I have recently started offering monthly yoga nidra classes, timed with the new moon. So I thought it was timely to write a piece about what exactly this practice entails and what its benefits are. It strikes me that ‘magical’ healing and transformative practices like yoga nidra are much needed in the world at the moment, where we are really ‘at the wall’ as a species in many ways, and being called upon to up our game, heal our wounds and raise our consciousness out of this mess we’ve created for ourselves and our beautiful planet.
I deliberately chose to hold yoga nidra classes with the new moon, as the new moon energy tends to be cited as a potent time for planting new seeds of growth that can be nurtured through the lunar cycle. For me, teaching with nature’s cycles is an obvious way to help us come back to a deeper, wiser connection with the natural system of our planet and universe, which is so needed for our evolution at this time. At the very least, my hope is that more people might start to notice the monthly journey of the moon, and perhaps begin to track how it affects their psyche too, and ultimately how we can harness this for maximum benefit.
So what is yoga nidra? Nidra means ‘sleep’ in sanskrit, so it’s often called ‘sleep of the yogis’. However, really this is a strange misnomer as we very much don’t want to fall asleep in the practice! Essentially, in a yoga nidra practice the teacher reads out loud a written script, in a deliberately soft and even voice that helps to calm the nervous system of the listeners and guide them into a relaxed state. The script is, to begin with, a giuded deep relaxation for the body. However, it also includes within it many instructions that the listeners have to follow. Amongst other things, these instructions usually involve taking the awareness to different parts of the body in quick succession, counting breaths, visualising different scenes in quick succession, cultivating different sensory feelings such as light/heavy/hot/cold. The purpose of combining a deep guided relaxation with constant mental stimulation through following these different instructions is that we enter a different state of consciousness, often called the ‘hypnagogic state’. In this state of consciousness, which is likened to the place between wakefulness and sleep, the body is so relaxed that it actually thinks it’s asleep, but the mind is utterly alert and active. You might occasionally experience this before nodding off. It’s a well-documented ‘threshold’ state of consciousness, where interesting things can occur such as lucid dreaming, sudden insight and revelation, and in yoga nidra we proactively harness this potential and use it for personal transformation.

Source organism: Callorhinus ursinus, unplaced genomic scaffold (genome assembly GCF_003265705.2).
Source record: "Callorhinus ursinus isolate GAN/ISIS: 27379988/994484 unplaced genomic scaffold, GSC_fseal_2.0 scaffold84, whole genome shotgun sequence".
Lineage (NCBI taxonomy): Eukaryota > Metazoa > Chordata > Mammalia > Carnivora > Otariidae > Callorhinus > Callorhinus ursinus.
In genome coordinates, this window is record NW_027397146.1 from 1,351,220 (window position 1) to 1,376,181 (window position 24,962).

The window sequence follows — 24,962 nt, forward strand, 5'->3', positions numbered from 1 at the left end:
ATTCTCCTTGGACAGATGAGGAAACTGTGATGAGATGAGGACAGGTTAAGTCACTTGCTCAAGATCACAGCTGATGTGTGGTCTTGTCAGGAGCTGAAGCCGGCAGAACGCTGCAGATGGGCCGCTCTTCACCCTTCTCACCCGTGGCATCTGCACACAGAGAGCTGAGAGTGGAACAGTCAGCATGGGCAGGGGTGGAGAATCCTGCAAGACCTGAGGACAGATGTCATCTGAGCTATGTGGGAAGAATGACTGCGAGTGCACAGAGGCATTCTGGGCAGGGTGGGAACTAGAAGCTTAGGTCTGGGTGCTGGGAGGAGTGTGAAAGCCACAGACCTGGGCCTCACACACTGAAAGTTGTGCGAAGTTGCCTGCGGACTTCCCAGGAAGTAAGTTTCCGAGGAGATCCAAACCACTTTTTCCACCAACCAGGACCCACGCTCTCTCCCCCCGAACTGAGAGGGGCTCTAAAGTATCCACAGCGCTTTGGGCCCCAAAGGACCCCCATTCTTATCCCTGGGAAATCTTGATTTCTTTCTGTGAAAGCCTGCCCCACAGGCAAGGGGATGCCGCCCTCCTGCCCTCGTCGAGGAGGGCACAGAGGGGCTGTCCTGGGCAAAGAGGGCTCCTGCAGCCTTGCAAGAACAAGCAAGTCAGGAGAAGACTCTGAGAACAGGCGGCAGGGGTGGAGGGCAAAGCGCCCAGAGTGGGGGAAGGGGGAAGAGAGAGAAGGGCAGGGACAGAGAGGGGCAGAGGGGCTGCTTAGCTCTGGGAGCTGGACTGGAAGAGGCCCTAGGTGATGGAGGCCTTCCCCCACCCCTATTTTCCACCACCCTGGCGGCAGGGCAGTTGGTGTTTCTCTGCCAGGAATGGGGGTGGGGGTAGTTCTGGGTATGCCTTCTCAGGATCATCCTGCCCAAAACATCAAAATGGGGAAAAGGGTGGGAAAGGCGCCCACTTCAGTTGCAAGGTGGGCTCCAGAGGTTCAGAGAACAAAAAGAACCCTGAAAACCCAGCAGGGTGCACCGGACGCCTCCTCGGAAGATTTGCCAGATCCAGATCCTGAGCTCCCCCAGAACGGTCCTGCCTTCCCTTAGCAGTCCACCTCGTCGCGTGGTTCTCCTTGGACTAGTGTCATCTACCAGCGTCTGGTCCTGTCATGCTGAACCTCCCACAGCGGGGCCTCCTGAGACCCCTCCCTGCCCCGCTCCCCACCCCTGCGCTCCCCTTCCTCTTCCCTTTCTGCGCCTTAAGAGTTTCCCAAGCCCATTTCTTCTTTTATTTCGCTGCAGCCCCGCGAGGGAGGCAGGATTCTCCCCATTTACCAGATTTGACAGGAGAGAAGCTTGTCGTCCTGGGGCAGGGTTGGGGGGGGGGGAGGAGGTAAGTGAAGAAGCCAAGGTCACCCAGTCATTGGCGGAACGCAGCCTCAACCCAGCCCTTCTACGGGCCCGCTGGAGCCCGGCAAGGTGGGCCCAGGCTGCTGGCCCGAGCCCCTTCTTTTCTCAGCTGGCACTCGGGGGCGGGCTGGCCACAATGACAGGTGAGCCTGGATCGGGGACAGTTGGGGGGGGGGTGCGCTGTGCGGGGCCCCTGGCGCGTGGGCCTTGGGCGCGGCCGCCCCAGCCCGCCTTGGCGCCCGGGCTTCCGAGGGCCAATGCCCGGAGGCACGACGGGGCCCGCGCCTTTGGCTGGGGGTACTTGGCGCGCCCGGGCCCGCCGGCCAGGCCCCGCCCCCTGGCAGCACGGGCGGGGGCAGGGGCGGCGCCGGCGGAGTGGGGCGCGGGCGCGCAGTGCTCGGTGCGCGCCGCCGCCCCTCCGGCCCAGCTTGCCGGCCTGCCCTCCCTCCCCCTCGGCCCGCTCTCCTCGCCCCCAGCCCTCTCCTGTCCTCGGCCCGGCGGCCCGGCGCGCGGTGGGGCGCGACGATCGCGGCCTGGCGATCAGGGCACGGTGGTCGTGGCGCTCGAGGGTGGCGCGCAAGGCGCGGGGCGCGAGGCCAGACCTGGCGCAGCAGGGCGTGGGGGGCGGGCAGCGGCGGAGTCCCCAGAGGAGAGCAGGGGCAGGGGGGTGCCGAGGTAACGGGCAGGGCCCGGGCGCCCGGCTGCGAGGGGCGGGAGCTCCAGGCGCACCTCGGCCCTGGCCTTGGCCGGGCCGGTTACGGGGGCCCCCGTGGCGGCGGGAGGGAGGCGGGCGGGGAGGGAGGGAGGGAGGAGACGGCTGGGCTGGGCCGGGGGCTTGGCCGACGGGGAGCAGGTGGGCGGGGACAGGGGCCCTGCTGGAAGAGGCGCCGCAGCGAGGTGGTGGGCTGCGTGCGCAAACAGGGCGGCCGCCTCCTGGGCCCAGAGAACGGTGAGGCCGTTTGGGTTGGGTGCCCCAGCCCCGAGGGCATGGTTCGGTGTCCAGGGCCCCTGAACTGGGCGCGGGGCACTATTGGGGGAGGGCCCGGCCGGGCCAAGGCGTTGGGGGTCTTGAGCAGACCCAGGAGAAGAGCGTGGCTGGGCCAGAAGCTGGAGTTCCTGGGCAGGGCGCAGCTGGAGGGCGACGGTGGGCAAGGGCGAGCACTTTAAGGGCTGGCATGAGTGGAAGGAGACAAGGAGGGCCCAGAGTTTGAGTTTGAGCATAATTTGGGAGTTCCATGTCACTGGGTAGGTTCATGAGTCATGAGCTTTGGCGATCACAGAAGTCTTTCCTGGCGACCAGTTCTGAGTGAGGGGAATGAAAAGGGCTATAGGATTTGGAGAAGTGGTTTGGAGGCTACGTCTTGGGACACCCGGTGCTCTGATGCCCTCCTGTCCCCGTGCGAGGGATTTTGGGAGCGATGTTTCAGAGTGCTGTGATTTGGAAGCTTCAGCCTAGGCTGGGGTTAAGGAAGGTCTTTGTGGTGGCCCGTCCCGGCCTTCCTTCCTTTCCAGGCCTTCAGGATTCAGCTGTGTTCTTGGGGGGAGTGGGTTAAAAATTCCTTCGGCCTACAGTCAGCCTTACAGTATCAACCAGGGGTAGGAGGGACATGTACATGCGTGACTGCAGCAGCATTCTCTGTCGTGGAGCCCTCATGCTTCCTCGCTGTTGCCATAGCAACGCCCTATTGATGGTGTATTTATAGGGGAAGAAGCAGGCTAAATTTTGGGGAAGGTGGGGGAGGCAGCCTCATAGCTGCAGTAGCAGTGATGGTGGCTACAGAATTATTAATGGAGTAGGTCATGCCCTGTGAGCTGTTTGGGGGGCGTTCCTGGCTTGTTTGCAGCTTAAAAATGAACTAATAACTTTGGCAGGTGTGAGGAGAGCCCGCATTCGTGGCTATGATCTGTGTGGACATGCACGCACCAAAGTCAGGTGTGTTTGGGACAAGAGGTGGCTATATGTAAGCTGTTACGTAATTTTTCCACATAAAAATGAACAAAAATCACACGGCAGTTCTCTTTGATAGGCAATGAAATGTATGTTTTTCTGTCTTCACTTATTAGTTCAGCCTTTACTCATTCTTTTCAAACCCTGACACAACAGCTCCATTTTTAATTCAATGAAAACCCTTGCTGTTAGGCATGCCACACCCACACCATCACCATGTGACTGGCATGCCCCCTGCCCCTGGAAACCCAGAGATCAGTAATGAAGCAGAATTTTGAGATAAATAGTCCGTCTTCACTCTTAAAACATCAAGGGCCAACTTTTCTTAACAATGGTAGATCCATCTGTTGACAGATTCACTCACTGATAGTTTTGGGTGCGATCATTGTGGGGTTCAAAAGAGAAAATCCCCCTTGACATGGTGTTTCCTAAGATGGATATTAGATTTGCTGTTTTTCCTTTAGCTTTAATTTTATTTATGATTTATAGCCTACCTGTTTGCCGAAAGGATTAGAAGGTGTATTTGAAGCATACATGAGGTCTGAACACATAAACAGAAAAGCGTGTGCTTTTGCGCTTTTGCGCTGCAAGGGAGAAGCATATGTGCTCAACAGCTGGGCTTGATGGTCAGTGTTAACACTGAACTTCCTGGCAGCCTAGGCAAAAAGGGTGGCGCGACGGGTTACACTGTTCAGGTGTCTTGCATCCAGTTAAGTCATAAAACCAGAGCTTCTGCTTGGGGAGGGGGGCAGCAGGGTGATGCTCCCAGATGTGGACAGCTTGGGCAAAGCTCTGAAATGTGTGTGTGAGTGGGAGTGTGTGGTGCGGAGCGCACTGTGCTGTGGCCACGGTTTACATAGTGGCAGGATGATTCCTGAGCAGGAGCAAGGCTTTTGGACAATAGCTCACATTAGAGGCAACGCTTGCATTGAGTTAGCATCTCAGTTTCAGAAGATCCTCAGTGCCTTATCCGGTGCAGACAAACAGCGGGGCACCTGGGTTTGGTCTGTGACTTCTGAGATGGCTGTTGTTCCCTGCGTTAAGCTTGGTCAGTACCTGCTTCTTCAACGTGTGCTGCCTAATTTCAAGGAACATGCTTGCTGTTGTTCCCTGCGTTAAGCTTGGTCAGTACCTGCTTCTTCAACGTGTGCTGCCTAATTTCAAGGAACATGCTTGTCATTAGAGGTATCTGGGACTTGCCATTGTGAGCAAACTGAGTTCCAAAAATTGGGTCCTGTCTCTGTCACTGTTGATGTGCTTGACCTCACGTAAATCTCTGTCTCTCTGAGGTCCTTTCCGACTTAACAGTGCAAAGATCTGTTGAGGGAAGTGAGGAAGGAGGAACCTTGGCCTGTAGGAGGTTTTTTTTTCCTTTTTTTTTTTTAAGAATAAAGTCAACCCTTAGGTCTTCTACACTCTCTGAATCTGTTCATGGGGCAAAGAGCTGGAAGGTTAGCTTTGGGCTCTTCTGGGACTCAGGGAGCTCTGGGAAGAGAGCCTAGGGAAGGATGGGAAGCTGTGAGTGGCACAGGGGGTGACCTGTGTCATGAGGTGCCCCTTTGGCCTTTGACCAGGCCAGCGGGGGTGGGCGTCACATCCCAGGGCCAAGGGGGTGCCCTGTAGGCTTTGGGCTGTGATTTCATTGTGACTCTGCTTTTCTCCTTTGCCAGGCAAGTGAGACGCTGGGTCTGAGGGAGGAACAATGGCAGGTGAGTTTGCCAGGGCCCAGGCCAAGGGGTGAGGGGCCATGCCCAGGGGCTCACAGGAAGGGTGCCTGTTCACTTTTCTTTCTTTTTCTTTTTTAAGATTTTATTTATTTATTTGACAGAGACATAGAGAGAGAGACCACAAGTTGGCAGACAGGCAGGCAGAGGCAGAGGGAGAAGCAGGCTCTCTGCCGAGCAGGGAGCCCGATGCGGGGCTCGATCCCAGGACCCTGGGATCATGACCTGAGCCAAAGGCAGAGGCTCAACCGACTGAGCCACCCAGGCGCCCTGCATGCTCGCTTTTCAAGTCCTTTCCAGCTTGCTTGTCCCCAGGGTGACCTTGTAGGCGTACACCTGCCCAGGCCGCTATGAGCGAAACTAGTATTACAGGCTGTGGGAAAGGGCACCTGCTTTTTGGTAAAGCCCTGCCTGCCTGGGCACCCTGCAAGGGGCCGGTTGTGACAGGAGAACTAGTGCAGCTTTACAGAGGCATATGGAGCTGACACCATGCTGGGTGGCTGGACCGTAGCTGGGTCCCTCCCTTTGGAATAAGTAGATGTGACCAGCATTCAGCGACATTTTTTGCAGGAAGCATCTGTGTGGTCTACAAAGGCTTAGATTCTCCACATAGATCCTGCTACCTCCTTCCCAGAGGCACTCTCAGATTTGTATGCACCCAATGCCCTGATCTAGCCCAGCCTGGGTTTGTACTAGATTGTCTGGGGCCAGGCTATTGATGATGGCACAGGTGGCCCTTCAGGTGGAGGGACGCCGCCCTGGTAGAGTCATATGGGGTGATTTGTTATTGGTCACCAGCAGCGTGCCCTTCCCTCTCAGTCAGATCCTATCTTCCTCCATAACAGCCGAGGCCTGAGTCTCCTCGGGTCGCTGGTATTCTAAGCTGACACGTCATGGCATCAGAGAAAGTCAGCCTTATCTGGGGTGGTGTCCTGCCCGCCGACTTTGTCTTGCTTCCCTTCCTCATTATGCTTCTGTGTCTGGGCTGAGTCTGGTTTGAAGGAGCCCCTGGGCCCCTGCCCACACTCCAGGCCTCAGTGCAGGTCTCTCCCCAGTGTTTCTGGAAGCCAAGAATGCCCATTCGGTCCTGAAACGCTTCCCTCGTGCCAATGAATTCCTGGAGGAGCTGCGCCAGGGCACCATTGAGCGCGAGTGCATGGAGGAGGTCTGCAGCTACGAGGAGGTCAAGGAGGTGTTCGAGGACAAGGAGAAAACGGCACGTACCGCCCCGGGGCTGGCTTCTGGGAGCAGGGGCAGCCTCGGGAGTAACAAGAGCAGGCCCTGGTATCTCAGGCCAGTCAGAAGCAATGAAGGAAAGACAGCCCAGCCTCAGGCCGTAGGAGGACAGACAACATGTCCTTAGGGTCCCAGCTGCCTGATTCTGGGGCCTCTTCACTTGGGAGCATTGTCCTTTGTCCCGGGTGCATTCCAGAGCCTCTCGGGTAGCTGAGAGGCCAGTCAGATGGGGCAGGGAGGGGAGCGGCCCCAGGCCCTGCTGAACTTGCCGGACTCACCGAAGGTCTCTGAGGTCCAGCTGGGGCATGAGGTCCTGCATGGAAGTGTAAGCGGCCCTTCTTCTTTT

The reason why the hypnagogic state, which we enter through yoga nidra, is a potent one for proactively creating positive change in your life is because we are able to access the sub-conscious and unconscious parts of our being in a way that is usually impossible; we can literally re-program ourselves. You may or may not be aware that, for most of us, our reactions, emotions and behaviour are largely governed by the sub-conscious and unconscious parts of our psyche. The conscious part of our mind constitutes the tiniest tip of the ice-berg. So, we may think we are choosing to consciously respond to situations, but how often do we regret our behaviour, or not feel good in ourselves, or experience unhelpful emotions and thought patterns? The thing is, until we start a journey of becoming more and more conscious beings (through practising yoga or any other self-reflective modality for example), we’re not even conscious of the fact that we’re not acting in full consciousness! But, we all certainly start to become aware of certain aspects of our personality that we would wish to change, as we go through our lives. And, through yoga nidra, we can start to transform some of these unhelpful aspects, in the most easy and relaxing way you can imagine.